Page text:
The British sporting art publisher Fores, described this print in an advertisement when it was issued:
“A cleverly arranged series of sketches on one sheet, exemplifying the different incidents connected with this increasingly popular sport. We seem to recognize, amongst others, the styles and characteristics of the Earls of Airlie and Harrington, the Rajah of Kuch Behar; Captains Jones, Little, Spicer and Herbert; Messrs. Peat, Mildmay, Baird, Stowe, Vaughan, and Hardy. The heads of the half-dozen ponies, projected from their boxes, admirably typify the different breeds — viz., the Blood, the Arabian, the Irish, the New Forest, the Welsh, and the Indian Tat.”
The verse on the top illustration of the print reads:
For the daring turn and the skilful stroke,
The ever-quickening stride,
The ring of the stirrup, the clash of the stick,
And the rush of the furious ride;
The cheer when the ball through the goal is driven
By the steady hand and eye
Have a wild delight in themselves alone
That can never grow old or die.
—H.C. Bentley, Fores’s Sporting Notes & Sketches
The first polo match was played in England in 1869 and in 1874 the first polo match was played at Hurlingham in London in 1874. The following year, Hurlingham became the headquarters of English polo and drew up the first English rules. The Hurlingham Polo Association is still in existence, although the last game at the London location was played in 1939. Since 1952, the HPA has been based at Cowdray.
Cuthbert Bradley was an English painter, sporting writer and magazine illustrator. He studied architecture at King’s College in London. After graduating, he wrote for The Field and illustrated for Vanity Fair and Fores’s Sporting Notes and Sketches. Some of his paintings and sketches of polo and fox hunting scenes were published as prints by Fores. He also made oil portraits of fox hunting dogs. His paintings are in the collections of the British National Trust and the Leicester County Council Museum.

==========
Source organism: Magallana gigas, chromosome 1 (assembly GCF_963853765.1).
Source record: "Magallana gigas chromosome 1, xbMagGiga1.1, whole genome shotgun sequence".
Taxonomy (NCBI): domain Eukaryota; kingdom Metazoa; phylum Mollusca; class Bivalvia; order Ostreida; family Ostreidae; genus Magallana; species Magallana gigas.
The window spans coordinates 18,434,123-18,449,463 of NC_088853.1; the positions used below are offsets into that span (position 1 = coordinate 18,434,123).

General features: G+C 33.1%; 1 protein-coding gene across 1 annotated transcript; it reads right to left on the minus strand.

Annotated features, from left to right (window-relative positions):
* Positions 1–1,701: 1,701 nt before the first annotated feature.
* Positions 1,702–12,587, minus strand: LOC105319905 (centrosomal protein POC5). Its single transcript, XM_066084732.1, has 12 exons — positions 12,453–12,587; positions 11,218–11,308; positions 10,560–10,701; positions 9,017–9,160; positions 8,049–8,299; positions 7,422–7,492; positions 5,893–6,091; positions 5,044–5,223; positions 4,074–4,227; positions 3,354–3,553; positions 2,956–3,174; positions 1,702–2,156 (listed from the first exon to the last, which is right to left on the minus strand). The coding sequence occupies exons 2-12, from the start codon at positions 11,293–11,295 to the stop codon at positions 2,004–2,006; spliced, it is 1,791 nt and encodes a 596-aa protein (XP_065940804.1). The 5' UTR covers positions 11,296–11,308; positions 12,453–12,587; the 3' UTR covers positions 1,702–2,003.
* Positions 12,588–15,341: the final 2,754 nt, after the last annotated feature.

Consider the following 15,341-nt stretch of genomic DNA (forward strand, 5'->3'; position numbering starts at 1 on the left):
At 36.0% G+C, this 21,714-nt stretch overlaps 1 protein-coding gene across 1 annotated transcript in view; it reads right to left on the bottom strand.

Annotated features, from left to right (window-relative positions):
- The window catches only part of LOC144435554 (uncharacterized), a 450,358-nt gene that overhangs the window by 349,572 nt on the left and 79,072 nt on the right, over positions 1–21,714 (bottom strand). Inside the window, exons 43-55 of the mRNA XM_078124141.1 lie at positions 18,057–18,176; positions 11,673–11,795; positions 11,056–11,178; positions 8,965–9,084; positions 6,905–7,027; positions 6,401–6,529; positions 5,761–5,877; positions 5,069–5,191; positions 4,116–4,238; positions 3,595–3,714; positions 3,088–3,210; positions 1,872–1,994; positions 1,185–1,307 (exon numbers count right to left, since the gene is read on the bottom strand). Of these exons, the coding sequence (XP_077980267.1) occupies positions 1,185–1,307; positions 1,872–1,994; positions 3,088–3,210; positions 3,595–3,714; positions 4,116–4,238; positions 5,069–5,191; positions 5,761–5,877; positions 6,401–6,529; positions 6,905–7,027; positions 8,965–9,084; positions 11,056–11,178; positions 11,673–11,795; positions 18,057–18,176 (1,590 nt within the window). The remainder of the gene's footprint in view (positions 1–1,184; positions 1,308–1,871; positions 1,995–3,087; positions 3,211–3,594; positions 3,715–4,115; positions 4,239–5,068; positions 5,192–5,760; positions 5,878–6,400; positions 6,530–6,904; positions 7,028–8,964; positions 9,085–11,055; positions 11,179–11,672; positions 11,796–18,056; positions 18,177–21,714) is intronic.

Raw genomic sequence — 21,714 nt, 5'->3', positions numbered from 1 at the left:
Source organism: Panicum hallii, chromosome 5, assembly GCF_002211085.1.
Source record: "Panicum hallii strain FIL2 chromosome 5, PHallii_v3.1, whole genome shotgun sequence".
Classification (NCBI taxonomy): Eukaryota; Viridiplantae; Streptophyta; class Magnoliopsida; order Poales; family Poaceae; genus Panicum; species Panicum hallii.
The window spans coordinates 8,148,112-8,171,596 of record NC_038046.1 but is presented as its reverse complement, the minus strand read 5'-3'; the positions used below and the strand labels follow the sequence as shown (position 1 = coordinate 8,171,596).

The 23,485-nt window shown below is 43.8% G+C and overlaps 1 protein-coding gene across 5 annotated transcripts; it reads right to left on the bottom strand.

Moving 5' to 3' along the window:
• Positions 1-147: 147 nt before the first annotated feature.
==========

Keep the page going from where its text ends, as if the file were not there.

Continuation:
Fores was an English print publisher and printseller founded in London in 1783 by Samuel William Fores (1761-1838) and continued by his heirs for 200 years. S.W. Fores specialized in caricature prints. After his death in 1838, his sons George Thomas Fores (1806-1858) and Arthur Blücher Fores (1814-1883) took over as Messrs. Fores Sporting and Fine Print Repository, changing the focus largely to horse sporting subjects including riding, hunting, racing, steeple chase, polo, and coaching. Messrs. Fores published works by the foremost British horse and equestrian artists of the day, including Alken, Pollard, Sartorius and J.F. Herring, Sr. They also published Fores’s Sporting Notes and Sketches, a quarterly magazine. Descendants of George Thomas Fores continued to run the company until well into the 20th century. The remaining stock of the firm was acquired in the early 21st century by Stephen Ling of Brackley, Northamptonshire.
Full publication information: “Published July 2nd 1888_, By Mess’rs Fores, 41, Piccadilly, London.”
Condition: Generally very good, recently professional cleaned and deacidified with minor remaining overall wear and toning, and some remnants of dampstain in margins, can be matted out.
“Cuthbert Bradley.” Wikipedia. 10 July 2013. http://en.wikipedia.org/wiki/Cuthbert_Bradley (15 August 2014).
“Fores’s New Sporting Publications.” Fores Sporting Notes and Sketches, Vol. 8. 1891-92. http://books.google.com/books?id=JkkFAAAAYAAJ&pg=PA313 (15 August 2014).
“S.W. Fores (biographical details).” The British Museum.http://www.britishmuseum.org/research/search_the_collection_database/term_details.aspx?bioId=124910 (15 October 2013).